Jerry Cieslak’s Grand Garden Draws Public Interest
Writer / Matt Roberts
Photographer / Brian Brosmer
Jerry Cieslak is a man of diverse passions. Based on the large plumbing truck parked in his driveway, you might expect the flat, metallic smell of pipes and oil around his yard. A glance at the dozens of trophy fish mounted might remind you of fresh air wafting off a clear Canadian lake. But the intense fragrance all around his home is from the innumerable flowers carefully planted around his property north of Zionsville.
“I plant more than 50,000 annuals every year,” he says proudly. “I’ve got up to a couple million tulips and daffodils.”
Cieslak’s extensive garden draws interest from tour buses, garden clubs, photographers and people looking for unique backdrops for family portraits. And there’s a story behind many of the annuals.
“A lot of the flower bulbs are from old farmhouses,” Cieslak says. “When the owners die and the heirs sell the property, I get permission to go in and get some of the bulbs. Some of them are more than 60 years old. They might have 150 bulbs all matted together and out of those you might only get a dozen that bloom.
“A lot of times (the heirs) come back and thank me for saving their Mom and Dad’s flowers,” he adds. “They feel like their parents are up in heaven looking down, glad to see somebody taking care of their flowers.”
Jerry has always enjoyed gardening and fishing, but he threw himself into his hobbies after losing his wife and son in a terrible car crash 19 years ago.
“After the accident, I had a hard time for four or five years,” Cieslak says. “But I decided to try to help myself and create something I’d never seen before. I also started fishing seriously again, and that’s been a big help.”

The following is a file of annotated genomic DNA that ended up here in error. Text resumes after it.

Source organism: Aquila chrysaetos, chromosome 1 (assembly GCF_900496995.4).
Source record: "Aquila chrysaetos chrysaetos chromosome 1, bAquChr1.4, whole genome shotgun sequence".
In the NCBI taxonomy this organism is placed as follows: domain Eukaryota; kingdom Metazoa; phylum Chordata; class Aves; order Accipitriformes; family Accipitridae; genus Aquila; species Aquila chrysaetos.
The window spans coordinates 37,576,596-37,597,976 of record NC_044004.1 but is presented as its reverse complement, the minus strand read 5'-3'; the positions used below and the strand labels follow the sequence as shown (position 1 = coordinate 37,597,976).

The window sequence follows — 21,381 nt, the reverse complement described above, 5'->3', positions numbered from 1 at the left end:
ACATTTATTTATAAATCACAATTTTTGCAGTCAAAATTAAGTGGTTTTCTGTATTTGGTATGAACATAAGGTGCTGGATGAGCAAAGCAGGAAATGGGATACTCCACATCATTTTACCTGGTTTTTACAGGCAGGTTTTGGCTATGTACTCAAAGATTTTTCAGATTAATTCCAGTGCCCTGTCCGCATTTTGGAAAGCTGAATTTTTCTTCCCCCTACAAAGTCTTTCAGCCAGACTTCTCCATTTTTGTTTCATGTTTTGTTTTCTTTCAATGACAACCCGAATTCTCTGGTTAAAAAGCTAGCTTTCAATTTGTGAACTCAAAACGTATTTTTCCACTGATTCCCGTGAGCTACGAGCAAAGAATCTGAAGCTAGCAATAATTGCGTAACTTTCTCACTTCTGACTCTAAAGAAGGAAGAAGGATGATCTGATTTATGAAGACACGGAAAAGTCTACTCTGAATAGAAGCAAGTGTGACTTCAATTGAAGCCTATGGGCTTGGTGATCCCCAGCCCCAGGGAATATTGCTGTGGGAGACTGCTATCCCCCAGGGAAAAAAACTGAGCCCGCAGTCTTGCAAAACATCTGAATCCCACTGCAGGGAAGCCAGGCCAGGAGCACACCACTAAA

Each spring, Cieslak hires troops of kids from surrounding neighborhoods to get the annuals in the ground. Planting that many flowers across his five-acre spread takes many hands, but he’s learned shortcuts to save time on maintenance — and all without using any chemicals or pesticides.
“We can get all of the annuals in within a week,” he says. “But that’s because I have good dirt – I call it my ‘black gold’ – and we have everything set up properly. I plant the flowers close together, so I don’t really have a weed problem. By the time the weeds come up, the flowers are already six to eight inches tall, so they shade the weeds.”
For fertilizer, Cieslak uses his own compost and adds ashes from his fireplace. To control bugs, he positions praying mantis nests around the flower beds. Neighborhood kids often join him on his rounds, picking up scraps of gardening knowledge and a love of nature. Which is generally a positive thing, but not always.
“I had one little boy who watched me and wanted to make his own compost,” Ceislak says. “Then his mother started noticing a smell in the house. He was making his compost behind the couch.”
Cieslak laughs, “I told him no, no, that goes outside.”
Neighbors and customers of Cieslak Pump, Well and Water System Service often find surprise bouquets left on their porch. Cieslak says that this sometimes causes a bit of confusion when husbands get unexpected thanks for a bouquet from their wives. But the mystery is generally solved when several households on the same street get flowers the same day.
“I’ve got so many flowers,” Cieslak says. “I just like to share them with people.”
He’d have to share an awful lot to even make a dent in his garden. Even on a rainy, windy, early spring day, there are thousands of tulips in bloom.
“You can see flowers from every window in my house,” Cieslak says. “And you can’t put a price on that.”